I can buy a drone on Amazon for relatively little money. I can't do the same with a rocket.

You can make an unguided, explosive-filled rocket that can harm people for cheap from scrap. Insurgents throughout the world have done so for the past 40 years. That may not be as simple as Add To Cart, but it is well within the economic means of almost everyone.

But how much is a backpack?

So the idea is to let Google do the right thing? Or Amazon, Facebook, Microsoft, Apple, ..., etc?

The "right thing to do" is to open up these technologies, so that everyone can harness its power, not hide them under the wing and discretion of the (already too) powerful.


Except technology is amoral, it's up to the engineer and others to use it ethically and morally. The internet can organize hate groups and it can organize voters. smh.

it doesn't require a cloud based compiler; the quote above shows that you use TF-Lite, which is an open source project, or a cloud-based tool for people who don't want/need/have the ability to work with TF-Lite.

[UPDATE] I misread and assumed the previous case (where no cloud tool was required) was still true (I worked with previous versions of this device).


Do you have a source for this, or are you just reading the statement I quoted differently than I am?

The way I read the quote, you use TF-Lite to produce a quantized TF-Lite model, and then use a cloud based compiler to compile it for the actual chip.

This is why I asked "am I missing something." Do you have a reference for where the compiler exists in the open source TensorFlow project?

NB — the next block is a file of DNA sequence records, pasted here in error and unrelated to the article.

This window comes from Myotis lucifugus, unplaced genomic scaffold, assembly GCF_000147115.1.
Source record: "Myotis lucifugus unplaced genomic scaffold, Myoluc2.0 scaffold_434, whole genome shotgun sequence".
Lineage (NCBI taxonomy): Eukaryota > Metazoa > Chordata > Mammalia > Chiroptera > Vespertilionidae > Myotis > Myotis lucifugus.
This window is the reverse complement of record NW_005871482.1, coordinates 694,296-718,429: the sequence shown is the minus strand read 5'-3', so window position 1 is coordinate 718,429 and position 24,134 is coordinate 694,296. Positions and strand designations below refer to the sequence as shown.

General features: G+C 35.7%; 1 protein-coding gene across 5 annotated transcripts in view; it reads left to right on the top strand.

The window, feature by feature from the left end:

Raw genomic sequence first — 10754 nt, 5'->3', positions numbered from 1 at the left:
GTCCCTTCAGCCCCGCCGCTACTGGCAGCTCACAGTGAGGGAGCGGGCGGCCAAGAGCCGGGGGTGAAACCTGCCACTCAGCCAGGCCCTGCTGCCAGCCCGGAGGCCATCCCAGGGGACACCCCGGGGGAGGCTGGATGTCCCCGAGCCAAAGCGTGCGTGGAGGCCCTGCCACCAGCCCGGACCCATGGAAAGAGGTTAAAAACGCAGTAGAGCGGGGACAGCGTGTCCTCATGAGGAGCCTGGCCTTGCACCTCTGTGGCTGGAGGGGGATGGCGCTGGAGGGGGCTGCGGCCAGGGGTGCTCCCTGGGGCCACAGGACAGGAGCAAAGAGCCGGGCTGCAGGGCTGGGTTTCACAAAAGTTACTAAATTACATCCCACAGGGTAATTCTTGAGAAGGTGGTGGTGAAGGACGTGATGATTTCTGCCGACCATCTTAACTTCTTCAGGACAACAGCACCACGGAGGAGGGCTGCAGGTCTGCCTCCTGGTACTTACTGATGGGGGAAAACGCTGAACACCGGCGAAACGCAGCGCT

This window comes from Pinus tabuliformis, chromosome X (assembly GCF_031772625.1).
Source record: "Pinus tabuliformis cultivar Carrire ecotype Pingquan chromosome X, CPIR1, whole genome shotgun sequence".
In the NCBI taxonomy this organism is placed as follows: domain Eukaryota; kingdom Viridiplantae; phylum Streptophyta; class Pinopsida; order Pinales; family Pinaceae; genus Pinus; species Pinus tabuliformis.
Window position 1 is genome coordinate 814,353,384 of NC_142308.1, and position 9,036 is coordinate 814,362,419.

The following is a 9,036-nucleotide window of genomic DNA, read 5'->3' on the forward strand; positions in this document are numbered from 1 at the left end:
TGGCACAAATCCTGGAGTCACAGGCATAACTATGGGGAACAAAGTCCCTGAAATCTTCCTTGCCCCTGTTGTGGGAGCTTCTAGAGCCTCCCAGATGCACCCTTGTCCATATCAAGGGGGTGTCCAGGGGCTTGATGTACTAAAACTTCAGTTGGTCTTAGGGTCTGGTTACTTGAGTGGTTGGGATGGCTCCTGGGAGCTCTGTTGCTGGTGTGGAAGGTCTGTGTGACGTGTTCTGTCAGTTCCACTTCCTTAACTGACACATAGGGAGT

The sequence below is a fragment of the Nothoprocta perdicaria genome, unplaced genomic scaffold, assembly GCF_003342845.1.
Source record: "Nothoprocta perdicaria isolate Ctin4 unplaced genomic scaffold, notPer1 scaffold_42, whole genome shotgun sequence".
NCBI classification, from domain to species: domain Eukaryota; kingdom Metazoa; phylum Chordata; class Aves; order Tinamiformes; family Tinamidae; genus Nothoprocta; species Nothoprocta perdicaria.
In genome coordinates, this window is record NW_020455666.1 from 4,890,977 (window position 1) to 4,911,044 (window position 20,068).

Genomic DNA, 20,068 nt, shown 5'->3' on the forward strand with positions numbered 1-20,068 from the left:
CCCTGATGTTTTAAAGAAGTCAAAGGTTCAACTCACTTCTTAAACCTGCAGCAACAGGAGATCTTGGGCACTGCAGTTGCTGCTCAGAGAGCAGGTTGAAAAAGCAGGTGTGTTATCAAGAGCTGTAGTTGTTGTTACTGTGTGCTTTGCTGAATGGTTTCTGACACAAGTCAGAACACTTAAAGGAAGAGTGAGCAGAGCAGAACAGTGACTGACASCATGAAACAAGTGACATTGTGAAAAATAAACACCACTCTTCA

Mostly, what I'm interested in is learning what capabilities their TPU provides, to see if it would be useful for other similar kinds of kernels like DSP (which, like machine learning kernels, also involves a lot of convolution).

So I'm interested in looking at what the capabilities of the chip are, seeing what could be compiled to it. But I haven't found those docs, or found a compiler that could be studied. But maybe I'm not looking in the right place.

Here's an overview of the architecture of their Cloud TPUs, which has some good architectural details but doesn't documet the instruction set:

https://cloud.google.com/blog/products/gcp/an-in-depth-look-...


It does require a cloud based compiler, the accelerator doesn't run TF-Lite models directly. The cloud based tool is what gives you the actual executable.

Which paid Services are shutdown regularly?


Very few of which, if any, appear to be paid, which is what the parent poster is asking about. (Not sure if they edited that bit in after you responded?)


Google's reputation for shuttering services is vastly overstated, and beating this particular dead horse every time Google creates something new just wastes people's time.

Well they decided to not only make it closed source but also lock it up behind a http frontend so you can't even reverse engineer it. Criticizing Google for shuttering things suddenly that companies are depending on is rightly justified.

Google has mastered the art of using open source to crush competition like they did with Chrome and Android. They ever revealed their main moneymakers ever. For example they opened up their mapreduce technique after they have moved on from it.

What is your source for Google having moved on from MapReduce in 2004 (date when the MR paper was published)?